SHANKSVILLE, Pa. – President Donald Trump and first lady Melania Trump paid solemn tributes here Friday to the 40 people who died aboard United Airlines Flight 93 when it crashed into an open field in rural Pennsylvania on Sept. 11, 2001.
Under cloudy skies on a dewy morning, Trump, speaking softly, delivered a message of remembrance at the Flight 93 National Memorial to the families of the victims, including those lost in the terrorist attacks in New York and at the Pentagon.
“Today every heartbeat in America is wedded to yours,” Trump said. “The heroes of Flight 93 are an everlasting reminder that no matter the danger, no matter the threat, no matter the odds, America will always rise up, stand tall and fight back.”
Trump said the al-Qaida attacks were orchestrated and executed by “radical Islamic terrorists,” and he recounted his conquests in the war against Islamic State terrorists, including the January killing of Qasem Soleimani.
With the nation bitterly divided and the election less than two months away, Trump paused his caustic campaign rhetoric to try to sound a note of unity. He recalled how the nation came together in the days following the attacks 19 years ago.
“We were united by our conviction that America was the world’s most exceptional country, blessed with the most incredible heroes, and that this was a land worth defending with our very last breath,” Trump said. “It was a unity based on love for our families, care for our neighbors, loyalty to our fellow citizens, pride in our flag, gratitude for our police and first responders, faith in God – and a refusal to bend our will to the depraved forces of violence, intimidation, oppression and evil.”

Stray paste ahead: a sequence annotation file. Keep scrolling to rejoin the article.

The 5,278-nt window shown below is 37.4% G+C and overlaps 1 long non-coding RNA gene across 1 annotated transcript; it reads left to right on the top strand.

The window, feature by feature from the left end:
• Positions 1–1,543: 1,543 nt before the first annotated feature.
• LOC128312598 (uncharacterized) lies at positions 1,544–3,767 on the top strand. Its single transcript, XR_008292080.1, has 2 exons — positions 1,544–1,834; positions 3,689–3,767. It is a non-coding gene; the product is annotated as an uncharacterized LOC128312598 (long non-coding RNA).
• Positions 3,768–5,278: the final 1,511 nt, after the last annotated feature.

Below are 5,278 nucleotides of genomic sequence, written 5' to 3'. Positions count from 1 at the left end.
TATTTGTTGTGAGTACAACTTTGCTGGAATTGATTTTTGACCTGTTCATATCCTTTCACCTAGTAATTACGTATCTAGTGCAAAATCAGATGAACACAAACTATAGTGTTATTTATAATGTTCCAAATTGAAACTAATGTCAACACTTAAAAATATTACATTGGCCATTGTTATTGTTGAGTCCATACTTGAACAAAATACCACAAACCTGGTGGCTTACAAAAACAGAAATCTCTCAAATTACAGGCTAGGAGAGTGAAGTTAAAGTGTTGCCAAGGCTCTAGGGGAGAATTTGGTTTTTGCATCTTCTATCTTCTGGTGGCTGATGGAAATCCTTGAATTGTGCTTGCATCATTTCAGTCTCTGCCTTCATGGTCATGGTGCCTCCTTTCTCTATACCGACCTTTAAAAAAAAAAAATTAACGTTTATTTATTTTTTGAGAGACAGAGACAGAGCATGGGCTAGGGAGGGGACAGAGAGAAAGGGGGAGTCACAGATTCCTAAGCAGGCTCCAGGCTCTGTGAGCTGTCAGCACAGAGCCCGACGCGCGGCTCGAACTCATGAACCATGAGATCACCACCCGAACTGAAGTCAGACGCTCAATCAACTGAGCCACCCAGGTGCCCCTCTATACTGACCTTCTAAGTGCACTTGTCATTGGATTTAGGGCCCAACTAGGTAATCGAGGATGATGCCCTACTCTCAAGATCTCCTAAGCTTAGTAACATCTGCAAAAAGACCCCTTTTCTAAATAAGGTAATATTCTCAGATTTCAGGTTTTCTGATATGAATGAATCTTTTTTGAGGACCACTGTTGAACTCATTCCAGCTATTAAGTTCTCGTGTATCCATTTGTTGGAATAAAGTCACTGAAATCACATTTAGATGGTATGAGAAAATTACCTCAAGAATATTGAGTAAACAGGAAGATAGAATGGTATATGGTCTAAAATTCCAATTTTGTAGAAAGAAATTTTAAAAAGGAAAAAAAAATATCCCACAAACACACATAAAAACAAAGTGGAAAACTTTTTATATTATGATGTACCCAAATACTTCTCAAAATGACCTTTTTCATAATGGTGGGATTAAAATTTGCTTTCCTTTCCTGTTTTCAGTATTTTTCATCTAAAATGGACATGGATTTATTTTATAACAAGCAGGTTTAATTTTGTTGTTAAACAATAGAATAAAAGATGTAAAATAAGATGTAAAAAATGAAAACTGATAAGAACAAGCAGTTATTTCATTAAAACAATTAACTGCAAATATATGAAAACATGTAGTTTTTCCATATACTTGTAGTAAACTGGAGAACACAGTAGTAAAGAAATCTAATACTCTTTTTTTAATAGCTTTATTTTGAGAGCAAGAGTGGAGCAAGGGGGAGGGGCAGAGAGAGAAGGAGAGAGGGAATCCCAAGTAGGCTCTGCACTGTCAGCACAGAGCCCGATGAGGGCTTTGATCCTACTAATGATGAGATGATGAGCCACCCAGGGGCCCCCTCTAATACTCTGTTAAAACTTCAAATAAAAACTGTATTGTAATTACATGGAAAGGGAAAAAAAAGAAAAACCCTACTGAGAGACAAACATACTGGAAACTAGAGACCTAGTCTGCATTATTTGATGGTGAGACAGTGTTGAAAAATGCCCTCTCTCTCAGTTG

Both Trump and Joe Biden, the Democratic presidential nominee, scheduled visits here Friday.
On Friday morning, at the 9/11 Memorial & Museum in New York City, Biden at one point moved close to comfort a woman in a wheelchair who said her son died at age 43.
She held an image in her lap, which Biden took and examined, reflecting on losing his own son, Beau.
“It never goes away,” Biden said. The woman repeated the phrase, as names of those who died on Sept. 11, 2001, were read aloud over the speakers.
One of Biden’s hallmarks during his pre-coronavirus campaign was his interactions with Americans, which took place one-on-one after events. But he has had almost none of those since concerns over spreading the virus have limited his ability to hold such intimate conversations where, like he did Friday morning, he leans in close, albeit now with a mask.
The woman, 90, and perhaps joking, told Biden she was entering her “last year,” at which point her daughter suggested she knock it off. “You don’t know that, Mom!” she said. “You’re still kicking!”
“You and I will be here next year,” Biden assured the woman.
New York Gov. Andrew Cuomo, D, walked up to them and told the woman he didn’t believe she’s 90, at which point he learned she also is Italian American.
“Oh,” he said, unsurprised. “She’s got that Italian blood. You see how young?”
“I may be Irish,” Biden said. “But I’m not stupid.” He motioned to Jill Biden and mentioned her original family name, Giacoppa, which her Italian grandfather had changed.
Then, Cuomo looked back at the 90-year-old woman and motioned at Biden.
“I told you he was smart!” he said.
Biden and his wife, Jill, briefly greeted Vice President Mike Pence and his wife, Karen, in New York, with elbow bumps and shoulder touches. Biden arrived at Ground Zero with Cuomo and Senate Minority Leader Chuck Schumer, D-N.Y.
After Pence’s motorcade pulled up to the World Trade Center memorial site, he chatted with former New York mayor Mike Bloomberg and New Jersey Gov. Phil Murphy, D.
Pence and his wife then took their positions for the ceremony with Bloomberg standing between the Bidens and the Pences.